©Brett Delmage, 2018
The post-tornado power-outage didn't stop Nomad from delivering a spellbinding battery-powered and acoustic performance at The Record Centre ©Brett Delmage, 2018

IMOO Fest 2018, Day 3:
The Record Centre
Sunday, September 23, 2018 – 2 p.m.

View photos by Brett Delmage of this performance

If a power outage could be considered to be an opportunity, Nomad undoubtedly made full use of that possibility to create spellbinding music at The Record Centre on the final day of IMOO Fest 2018.

Playing acoustically and without drums, they created billowing and beautiful soundscapes which filled the store and kept almost everyone there intently listening.

The blackout had still not lifted in Hintonburg, but the record store had opened briefly on Saturday and then all day Sunday, hosting two jazz shows of which Nomad was the second. Ottawa musician Keith Hartshorn-Walton was able to lend the band not only his double bass, but even more importantly a battery-powered amp for the band's guitarist. And music lovers came out – both to hear the bands, and to flip through record bins and buy LPs.

IMOO Fest 2018 organizer Brad Evans introduced Nomad. He noted that he was so impressed after he'd first heard the band in Ottawa, that he went to hear them in Montreal two weeks later.

The quintet formed in Montreal, but its members have now scattered to Toronto and the U.S. But their performance still showed a strong connection among them, as they played compositions by different band members. All the material the quintet performed was recently-written, with the exception of the title tune of their latest CD, As We Are [2016].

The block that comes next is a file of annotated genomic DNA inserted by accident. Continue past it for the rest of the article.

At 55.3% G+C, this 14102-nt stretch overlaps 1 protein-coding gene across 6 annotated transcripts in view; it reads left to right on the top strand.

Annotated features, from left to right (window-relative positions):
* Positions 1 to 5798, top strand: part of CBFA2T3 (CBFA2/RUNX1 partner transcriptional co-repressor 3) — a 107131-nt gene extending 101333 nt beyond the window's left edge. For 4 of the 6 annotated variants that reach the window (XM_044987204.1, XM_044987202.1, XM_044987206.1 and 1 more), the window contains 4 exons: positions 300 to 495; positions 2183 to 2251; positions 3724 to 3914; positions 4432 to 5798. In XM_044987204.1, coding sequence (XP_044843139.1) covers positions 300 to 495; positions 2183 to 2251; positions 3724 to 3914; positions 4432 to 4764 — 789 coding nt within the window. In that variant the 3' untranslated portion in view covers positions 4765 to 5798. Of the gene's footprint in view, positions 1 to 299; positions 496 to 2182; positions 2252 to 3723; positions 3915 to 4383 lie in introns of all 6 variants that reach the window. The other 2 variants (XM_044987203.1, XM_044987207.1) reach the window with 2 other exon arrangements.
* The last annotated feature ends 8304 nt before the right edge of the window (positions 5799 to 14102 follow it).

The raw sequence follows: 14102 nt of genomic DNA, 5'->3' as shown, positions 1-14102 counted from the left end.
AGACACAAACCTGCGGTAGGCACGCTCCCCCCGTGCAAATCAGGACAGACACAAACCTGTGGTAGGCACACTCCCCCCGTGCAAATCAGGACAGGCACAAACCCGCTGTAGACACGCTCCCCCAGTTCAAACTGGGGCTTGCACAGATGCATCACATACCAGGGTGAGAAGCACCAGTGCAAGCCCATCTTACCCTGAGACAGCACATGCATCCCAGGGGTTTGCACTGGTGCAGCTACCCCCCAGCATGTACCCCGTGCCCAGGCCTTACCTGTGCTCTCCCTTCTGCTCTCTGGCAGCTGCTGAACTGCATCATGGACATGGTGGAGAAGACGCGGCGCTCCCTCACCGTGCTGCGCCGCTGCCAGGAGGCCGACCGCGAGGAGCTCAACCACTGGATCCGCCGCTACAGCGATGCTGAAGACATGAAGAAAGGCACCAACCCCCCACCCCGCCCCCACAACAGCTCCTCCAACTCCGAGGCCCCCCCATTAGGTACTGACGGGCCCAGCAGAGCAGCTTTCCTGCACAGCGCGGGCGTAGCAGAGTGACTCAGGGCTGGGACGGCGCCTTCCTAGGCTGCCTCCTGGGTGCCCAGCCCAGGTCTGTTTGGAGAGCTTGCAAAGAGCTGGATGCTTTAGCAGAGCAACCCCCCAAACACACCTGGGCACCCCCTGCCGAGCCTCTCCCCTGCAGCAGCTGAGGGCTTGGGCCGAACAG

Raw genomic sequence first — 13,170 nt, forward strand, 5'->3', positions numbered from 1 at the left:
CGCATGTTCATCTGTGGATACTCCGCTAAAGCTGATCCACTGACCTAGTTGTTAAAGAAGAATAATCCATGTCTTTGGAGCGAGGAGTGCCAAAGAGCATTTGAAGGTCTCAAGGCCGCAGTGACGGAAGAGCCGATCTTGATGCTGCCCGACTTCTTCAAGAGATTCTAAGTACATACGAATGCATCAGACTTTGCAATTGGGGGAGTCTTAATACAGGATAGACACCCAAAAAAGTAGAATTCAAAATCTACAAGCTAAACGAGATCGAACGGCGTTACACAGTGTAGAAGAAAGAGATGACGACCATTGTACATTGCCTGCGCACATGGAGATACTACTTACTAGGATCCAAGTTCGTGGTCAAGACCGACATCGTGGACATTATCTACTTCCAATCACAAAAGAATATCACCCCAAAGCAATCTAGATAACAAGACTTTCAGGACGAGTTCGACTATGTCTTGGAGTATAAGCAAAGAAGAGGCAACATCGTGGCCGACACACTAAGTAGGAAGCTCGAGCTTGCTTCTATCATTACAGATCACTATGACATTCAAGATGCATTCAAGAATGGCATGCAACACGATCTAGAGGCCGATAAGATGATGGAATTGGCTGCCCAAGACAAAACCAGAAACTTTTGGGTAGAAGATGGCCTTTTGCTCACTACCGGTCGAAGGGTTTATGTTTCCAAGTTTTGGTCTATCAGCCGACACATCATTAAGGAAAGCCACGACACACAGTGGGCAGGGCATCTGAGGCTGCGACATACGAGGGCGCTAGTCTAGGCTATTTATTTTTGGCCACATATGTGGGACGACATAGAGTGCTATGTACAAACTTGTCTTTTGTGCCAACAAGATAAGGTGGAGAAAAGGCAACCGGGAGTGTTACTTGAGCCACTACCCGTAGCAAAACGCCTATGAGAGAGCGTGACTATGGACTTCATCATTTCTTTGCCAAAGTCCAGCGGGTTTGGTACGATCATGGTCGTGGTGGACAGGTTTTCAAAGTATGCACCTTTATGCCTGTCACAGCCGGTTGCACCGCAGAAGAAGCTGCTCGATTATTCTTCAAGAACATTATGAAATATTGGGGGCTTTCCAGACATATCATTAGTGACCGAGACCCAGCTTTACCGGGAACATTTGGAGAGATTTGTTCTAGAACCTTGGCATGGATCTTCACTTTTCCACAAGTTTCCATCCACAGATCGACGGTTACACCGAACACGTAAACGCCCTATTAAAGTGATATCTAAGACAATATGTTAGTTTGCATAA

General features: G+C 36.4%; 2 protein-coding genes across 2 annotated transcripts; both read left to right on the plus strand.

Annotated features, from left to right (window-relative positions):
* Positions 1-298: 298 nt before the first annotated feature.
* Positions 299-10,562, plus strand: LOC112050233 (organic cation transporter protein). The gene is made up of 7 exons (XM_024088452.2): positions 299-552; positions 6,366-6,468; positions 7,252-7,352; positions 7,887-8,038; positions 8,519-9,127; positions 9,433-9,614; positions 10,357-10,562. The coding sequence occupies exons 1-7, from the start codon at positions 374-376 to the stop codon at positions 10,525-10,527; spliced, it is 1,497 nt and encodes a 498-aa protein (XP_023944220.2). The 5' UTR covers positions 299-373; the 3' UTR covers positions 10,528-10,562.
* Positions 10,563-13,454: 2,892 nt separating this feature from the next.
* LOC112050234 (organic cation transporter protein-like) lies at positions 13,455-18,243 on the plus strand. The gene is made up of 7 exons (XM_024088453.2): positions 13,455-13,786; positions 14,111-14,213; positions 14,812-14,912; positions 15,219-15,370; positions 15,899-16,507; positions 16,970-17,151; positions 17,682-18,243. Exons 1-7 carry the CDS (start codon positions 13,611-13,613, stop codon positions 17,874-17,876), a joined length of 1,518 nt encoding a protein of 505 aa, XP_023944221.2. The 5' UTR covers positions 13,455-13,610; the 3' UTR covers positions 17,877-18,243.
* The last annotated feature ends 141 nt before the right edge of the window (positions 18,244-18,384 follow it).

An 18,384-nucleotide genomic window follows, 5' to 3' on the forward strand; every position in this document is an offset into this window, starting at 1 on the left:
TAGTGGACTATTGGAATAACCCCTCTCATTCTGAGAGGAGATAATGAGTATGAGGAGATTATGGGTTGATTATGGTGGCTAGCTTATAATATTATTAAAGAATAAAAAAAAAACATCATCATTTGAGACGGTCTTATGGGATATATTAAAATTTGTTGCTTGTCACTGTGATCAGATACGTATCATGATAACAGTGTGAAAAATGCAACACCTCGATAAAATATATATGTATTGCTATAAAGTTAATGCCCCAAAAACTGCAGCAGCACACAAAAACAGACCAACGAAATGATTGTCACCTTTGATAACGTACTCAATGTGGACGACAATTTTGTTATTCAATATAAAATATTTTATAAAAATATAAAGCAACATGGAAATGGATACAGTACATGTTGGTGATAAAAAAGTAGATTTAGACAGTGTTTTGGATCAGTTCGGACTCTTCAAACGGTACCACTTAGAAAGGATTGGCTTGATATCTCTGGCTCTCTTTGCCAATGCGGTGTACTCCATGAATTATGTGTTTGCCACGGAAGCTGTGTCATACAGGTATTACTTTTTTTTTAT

They opened with that piece, by trumpeter/pianist Simon Millerd, a peaceful combination of circling bass clarinet, sparse bass lines, chiming guitar notes, and finely attuned piano. That flowed into “Primordial Valley”, by clarinetist Ted Crosby. It was a more intense but still reserved piece intertwining melodies from guitar, bass clarinet, tenor sax, and piano, then building up to a more ominous climax of deeper and rawer clarinet and tenor, before ending with a gentle, singing melody on guitar and clarinet.

“Nightshade”, by bassist Ben Dwyer, was an evocative ballad featuring trilling bass clarinet, which slowly scattered into individual instrumental lines, crossing and diffracting, as it flowed into the next piece, Crosby's “Vigilante”. That piece had a strong forward rhythm, embroidered by dancing pizzicato notes from guitarist Jacob Wiens and quick circling clarinet and tenor lines.

“Om Ram” by tenor saxophonist Mike Bjella, was more measured and powerful, with a deep ebb and flow under braided melodies from trumpet, tenor, and bass clarinet. The group closed their hour-long show with Crosby's “Maitri”, which opened with almost a classical vibe and developed into a sinuous clarinet and tenor duet. As its last notes died out, the room went completely quiet, and stayed that way for several beats before the audience broke into extended applause.

I particularly enjoyed the beautiful ambiance this group created with their hushed and flowing yet intense playing. I hope they can keep up this connection, because they clearly have a fine musical communication and collaboration together.

Set list:

  1. As We Are / Simon Millerd
  2. Primordial Valley / Ted Crosby
  3. Nightshade / Ben Dwyer
  4. Vigilante / Ted Crosby
  5. Om Ram / Mike Bjella
  6. Maitri / Ted Crosby

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